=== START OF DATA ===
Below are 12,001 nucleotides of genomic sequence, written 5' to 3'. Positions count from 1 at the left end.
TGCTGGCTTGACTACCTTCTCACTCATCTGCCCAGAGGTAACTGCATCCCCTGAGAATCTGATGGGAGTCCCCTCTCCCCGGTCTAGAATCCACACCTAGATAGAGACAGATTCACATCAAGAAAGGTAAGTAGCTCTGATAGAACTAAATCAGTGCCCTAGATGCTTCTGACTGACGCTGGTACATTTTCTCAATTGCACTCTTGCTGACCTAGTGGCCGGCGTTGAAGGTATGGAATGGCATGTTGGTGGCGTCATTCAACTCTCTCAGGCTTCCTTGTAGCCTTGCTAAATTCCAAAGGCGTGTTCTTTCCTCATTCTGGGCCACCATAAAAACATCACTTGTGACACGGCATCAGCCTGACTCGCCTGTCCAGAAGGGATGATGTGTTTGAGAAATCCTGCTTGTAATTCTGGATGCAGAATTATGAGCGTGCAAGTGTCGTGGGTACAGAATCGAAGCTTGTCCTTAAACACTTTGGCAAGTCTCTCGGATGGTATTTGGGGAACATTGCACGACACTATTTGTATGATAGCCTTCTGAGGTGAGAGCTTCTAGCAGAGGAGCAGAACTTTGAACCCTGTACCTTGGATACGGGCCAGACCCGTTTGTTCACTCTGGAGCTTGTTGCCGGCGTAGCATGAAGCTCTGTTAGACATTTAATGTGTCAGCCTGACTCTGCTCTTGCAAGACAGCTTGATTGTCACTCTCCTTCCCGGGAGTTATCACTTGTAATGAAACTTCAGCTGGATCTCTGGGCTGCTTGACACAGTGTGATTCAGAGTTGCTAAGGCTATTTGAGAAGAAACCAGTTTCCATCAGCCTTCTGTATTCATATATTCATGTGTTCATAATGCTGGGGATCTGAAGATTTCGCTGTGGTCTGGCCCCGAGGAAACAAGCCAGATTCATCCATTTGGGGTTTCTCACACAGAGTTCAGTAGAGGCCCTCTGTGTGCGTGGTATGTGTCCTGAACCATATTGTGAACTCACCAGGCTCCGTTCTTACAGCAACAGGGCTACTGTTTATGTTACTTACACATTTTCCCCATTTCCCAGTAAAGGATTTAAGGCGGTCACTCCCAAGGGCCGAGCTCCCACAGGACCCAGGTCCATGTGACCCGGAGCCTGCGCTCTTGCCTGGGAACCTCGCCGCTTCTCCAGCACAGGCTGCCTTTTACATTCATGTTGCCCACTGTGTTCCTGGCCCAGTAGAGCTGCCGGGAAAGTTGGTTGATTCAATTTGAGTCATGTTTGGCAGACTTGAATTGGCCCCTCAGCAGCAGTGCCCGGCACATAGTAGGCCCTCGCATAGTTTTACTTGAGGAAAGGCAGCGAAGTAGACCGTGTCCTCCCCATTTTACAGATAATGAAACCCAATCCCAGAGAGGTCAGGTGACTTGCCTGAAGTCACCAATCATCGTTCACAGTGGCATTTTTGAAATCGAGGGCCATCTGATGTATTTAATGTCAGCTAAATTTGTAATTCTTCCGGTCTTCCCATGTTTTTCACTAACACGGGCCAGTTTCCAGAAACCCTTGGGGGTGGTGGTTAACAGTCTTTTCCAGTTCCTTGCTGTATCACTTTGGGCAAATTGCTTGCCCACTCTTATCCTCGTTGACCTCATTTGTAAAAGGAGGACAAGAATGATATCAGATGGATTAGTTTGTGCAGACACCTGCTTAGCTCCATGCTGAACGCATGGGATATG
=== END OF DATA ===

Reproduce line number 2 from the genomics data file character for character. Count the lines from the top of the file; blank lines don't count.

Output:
TGCTGGCTTGACTACCTTCTCACTCATCTGCCCAGAGGTAACTGCATCCCCTGAGAATCTGATGGGAGTCCCCTCTCCCCGGTCTAGAATCCACACCTAGATAGAGACAGATTCACATCAAGAAAGGTAAGTAGCTCTGATAGAACTAAATCAGTGCCCTAGATGCTTCTGACTGACGCTGGTACATTTTCTCAATTGCACTCTTGCTGACCTAGTGGCCGGCGTTGAAGGTATGGAATGGCATGTTGGTGGCGTCATTCAACTCTCTCAGGCTTCCTTGTAGCCTTGCTAAATTCCAAAGGCGTGTTCTTTCCTCATTCTGGGCCACCATAAAAACATCACTTGTGACACGGCATCAGCCTGACTCGCCTGTCCAGAAGGGATGATGTGTTTGAGAAATCCTGCTTGTAATTCTGGATGCAGAATTATGAGCGTGCAAGTGTCGTGGGTACAGAATCGAAGCTTGTCCTTAAACACTTTGGCAAGTCTCTCGGATGGTATTTGGGGAACATTGCACGACACTATTTGTATGATAGCCTTCTGAGGTGAGAGCTTCTAGCAGAGGAGCAGAACTTTGAACCCTGTACCTTGGATACGGGCCAGACCCGTTTGTTCACTCTGGAGCTTGTTGCCGGCGTAGCATGAAGCTCTGTTAGACATTTAATGTGTCAGCCTGACTCTGCTCTTGCAAGACAGCTTGATTGTCACTCTCCTTCCCGGGAGTTATCACTTGTAATGAAACTTCAGCTGGATCTCTGGGCTGCTTGACACAGTGTGATTCAGAGTTGCTAAGGCTATTTGAGAAGAAACCAGTTTCCATCAGCCTTCTGTATTCATATATTCATGTGTTCATAATGCTGGGGATCTGAAGATTTCGCTGTGGTCTGGCCCCGAGGAAACAAGCCAGATTCATCCATTTGGGGTTTCTCACACAGAGTTCAGTAGAGGCCCTCTGTGTGCGTGGTATGTGTCCTGAACCATATTGTGAACTCACCAGGCTCCGTTCTTACAGCAACAGGGCTACTGTTTATGTTACTTACACATTTTCCCCATTTCCCAGTAAAGGATTTAAGGCGGTCACTCCCAAGGGCCGAGCTCCCACAGGACCCAGGTCCATGTGACCCGGAGCCTGCGCTCTTGCCTGGGAACCTCGCCGCTTCTCCAGCACAGGCTGCCTTTTACATTCATGTTGCCCACTGTGTTCCTGGCCCAGTAGAGCTGCCGGGAAAGTTGGTTGATTCAATTTGAGTCATGTTTGGCAGACTTGAATTGGCCCCTCAGCAGCAGTGCCCGGCACATAGTAGGCCCTCGCATAGTTTTACTTGAGGAAAGGCAGCGAAGTAGACCGTGTCCTCCCCATTTTACAGATAATGAAACCCAATCCCAGAGAGGTCAGGTGACTTGCCTGAAGTCACCAATCATCGTTCACAGTGGCATTTTTGAAATCGAGGGCCATCTGATGTATTTAATGTCAGCTAAATTTGTAATTCTTCCGGTCTTCCCATGTTTTTCACTAACACGGGCCAGTTTCCAGAAACCCTTGGGGGTGGTGGTTAACAGTCTTTTCCAGTTCCTTGCTGTATCACTTTGGGCAAATTGCTTGCCCACTCTTATCCTCGTTGACCTCATTTGTAAAAGGAGGACAAGAATGATATCAGATGGATTAGTTTGTGCAGACACCTGCTTAGCTCCATGCTGAACGCATGGGATATG